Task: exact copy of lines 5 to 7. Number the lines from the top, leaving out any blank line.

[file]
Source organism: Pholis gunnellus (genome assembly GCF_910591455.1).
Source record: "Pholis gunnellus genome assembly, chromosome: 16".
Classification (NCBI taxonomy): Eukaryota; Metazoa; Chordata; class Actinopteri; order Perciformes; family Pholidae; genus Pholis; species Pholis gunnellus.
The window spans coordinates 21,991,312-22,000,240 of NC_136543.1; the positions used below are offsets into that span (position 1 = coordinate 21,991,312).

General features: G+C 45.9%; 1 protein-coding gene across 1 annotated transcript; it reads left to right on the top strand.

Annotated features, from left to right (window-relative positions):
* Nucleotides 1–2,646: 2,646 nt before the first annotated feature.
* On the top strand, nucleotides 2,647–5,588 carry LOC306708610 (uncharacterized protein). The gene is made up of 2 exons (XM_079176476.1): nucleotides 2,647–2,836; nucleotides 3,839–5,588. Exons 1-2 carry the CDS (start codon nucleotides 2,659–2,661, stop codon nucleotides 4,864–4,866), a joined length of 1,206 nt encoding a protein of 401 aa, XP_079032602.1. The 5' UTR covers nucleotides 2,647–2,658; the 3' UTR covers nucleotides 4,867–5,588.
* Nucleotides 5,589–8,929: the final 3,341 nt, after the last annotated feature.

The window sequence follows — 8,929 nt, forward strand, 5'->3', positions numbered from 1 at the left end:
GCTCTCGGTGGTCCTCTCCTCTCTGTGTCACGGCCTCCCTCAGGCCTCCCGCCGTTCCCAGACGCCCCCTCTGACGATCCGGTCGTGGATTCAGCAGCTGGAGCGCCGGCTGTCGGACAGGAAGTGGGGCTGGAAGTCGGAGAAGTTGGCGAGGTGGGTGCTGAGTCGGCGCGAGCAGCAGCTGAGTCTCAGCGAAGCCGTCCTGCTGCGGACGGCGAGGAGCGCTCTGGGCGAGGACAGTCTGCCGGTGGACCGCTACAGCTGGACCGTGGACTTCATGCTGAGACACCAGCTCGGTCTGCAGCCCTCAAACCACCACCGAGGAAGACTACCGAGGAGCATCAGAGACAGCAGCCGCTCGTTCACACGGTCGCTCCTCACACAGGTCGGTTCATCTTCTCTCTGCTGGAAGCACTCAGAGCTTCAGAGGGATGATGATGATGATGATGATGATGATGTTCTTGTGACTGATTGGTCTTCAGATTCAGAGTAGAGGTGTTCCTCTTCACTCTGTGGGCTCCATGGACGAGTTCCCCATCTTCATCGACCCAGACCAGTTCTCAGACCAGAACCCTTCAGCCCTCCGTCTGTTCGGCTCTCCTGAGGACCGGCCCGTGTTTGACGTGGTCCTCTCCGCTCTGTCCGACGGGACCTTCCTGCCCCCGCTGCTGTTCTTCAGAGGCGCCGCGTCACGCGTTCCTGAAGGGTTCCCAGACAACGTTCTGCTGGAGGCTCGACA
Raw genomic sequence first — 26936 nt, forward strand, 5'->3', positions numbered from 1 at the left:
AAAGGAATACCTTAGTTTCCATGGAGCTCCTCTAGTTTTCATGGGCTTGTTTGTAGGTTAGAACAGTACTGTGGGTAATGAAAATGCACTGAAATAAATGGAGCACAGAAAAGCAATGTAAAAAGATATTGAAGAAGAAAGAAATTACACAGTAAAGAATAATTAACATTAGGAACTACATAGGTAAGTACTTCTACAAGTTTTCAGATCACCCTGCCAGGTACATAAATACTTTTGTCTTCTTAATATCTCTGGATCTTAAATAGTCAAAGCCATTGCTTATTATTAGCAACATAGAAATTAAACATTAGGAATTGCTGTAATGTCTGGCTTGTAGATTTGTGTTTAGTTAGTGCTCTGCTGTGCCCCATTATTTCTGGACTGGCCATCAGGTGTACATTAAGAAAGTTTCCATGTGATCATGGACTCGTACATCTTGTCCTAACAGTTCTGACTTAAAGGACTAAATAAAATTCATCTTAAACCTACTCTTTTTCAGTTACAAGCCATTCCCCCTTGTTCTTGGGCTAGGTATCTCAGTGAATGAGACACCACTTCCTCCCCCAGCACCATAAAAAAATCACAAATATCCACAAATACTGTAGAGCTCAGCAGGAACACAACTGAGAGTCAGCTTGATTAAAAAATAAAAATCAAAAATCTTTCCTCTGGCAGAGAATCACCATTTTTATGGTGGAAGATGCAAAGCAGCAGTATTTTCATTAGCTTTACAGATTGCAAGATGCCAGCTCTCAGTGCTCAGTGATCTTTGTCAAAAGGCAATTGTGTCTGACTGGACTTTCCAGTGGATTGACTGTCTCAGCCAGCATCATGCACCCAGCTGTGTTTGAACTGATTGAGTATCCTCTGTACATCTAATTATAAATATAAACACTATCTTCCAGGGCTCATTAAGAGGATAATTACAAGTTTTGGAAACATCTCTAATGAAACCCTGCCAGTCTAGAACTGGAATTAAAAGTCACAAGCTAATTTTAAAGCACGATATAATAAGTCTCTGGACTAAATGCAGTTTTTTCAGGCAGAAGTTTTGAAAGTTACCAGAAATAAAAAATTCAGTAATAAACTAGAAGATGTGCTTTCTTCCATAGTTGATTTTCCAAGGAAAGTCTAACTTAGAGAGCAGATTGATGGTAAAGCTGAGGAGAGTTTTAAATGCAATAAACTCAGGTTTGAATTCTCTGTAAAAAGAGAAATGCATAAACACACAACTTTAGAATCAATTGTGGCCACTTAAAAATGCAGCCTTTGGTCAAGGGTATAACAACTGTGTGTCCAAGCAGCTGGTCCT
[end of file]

General features: G+C 45.9%; 1 protein-coding gene across 1 annotated transcript; it reads left to right on the top strand.

Annotated features, from left to right (window-relative positions):
* Nucleotides 1–2,646: 2,646 nt before the first annotated feature.